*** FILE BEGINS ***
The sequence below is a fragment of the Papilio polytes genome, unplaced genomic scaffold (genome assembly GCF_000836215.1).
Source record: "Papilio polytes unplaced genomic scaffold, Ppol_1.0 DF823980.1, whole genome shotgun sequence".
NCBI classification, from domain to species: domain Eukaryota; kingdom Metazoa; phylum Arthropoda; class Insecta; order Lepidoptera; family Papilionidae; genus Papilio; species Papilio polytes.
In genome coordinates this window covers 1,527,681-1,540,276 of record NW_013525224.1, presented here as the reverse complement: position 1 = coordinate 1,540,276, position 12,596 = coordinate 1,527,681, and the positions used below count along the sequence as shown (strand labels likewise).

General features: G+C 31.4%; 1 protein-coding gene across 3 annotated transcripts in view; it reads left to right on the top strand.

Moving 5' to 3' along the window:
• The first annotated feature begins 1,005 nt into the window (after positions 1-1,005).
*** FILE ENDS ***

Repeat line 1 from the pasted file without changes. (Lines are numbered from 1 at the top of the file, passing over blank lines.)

The sequence below is a fragment of the Papilio polytes genome, unplaced genomic scaffold (genome assembly GCF_000836215.1).